5 Keys to give your team balance and an advantage:
Key #2– Goal Setting
Can you get there if you don’t know where you are going? There are basically two types of goals. Dream goals and wish goals.
A dream goal is a goal that you want deeply and long for it to happen, and spend a great deal of time each day thinking about and working toward accomplishing it. A realist knows hard work will get them to their goal eventually.
A wish goal is one that you wish could happen to you without very much personal investment of time or work. The idealist wants someone else to make it happen for them.
From this point on when I use the word goal I’m referring to dream goals. One of the best things you can do is to write down your goals, and rewrite them often. Goals tend to pull us in a certain direction, maintaining focus is very important, revisit your goals. There are many subcategories of goals.
Long range goals—i.e. Final outcome for the week, the month, the season.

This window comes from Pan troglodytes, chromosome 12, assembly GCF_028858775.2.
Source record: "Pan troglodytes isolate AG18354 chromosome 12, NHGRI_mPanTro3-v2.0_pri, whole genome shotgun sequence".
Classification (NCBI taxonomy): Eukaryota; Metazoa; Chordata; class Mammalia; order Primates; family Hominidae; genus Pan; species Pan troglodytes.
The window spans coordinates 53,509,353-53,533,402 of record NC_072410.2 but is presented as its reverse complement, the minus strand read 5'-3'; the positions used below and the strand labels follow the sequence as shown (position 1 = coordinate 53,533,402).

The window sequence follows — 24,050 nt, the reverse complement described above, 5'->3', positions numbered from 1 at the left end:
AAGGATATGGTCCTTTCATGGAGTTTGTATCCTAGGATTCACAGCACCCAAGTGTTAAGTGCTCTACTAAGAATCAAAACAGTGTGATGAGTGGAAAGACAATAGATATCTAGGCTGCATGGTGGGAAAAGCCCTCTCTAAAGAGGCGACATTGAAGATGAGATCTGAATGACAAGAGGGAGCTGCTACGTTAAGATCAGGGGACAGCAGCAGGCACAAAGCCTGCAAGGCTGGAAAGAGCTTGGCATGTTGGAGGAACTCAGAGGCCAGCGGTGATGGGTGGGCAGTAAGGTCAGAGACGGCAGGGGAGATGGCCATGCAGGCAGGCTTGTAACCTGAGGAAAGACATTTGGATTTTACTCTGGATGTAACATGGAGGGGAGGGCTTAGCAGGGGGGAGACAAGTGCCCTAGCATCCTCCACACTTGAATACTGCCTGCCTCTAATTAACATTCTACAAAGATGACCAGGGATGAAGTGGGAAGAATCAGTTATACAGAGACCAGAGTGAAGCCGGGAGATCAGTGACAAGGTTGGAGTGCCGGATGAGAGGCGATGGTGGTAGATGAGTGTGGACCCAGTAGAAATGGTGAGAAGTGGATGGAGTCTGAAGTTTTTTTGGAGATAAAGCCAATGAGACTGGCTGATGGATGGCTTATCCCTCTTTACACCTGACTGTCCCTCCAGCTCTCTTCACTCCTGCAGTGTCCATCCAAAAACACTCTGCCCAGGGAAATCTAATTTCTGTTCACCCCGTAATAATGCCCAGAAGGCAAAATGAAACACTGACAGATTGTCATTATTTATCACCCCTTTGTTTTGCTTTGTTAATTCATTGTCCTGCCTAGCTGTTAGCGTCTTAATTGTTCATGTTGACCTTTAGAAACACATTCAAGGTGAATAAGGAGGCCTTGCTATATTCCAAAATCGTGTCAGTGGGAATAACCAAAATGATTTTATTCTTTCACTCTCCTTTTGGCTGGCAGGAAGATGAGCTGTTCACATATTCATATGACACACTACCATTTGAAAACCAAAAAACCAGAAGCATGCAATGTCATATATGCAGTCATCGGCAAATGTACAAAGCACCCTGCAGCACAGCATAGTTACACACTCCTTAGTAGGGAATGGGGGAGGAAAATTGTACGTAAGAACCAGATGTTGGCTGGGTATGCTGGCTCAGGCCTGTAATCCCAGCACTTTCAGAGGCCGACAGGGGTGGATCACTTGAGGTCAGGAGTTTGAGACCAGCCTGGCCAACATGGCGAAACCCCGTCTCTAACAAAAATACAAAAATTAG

Short range goals— i.e For the practice, next couple days.
Training goals—i.e Based on improvements.
Mini-goals — These are right now goals that keep you focused on the task at hand and you could have hundreds of them during the game. I.E. I’m going to pass this next serve right to the setter. As a coach I love mini-goals. They keep the athlete thinking positively and preparing themselves for the next series that are seconds away and only last for seconds.
All aspects of the game can be incorporated in some type of goal setting which guide the athlete in the areas of effort, attitude, support, and team spirit.
Key #1—Positive Self-Talk is important for setting and using goals. There are goals that the athlete can think through and write down and there will be goals that will be on the fly and the player needs to approach everything in a positive fashion.
One of my favorite sayings is, “What I had I gave, what I saved is lost forever.” Get your athletes to set a goal of giving everything they have every time. JS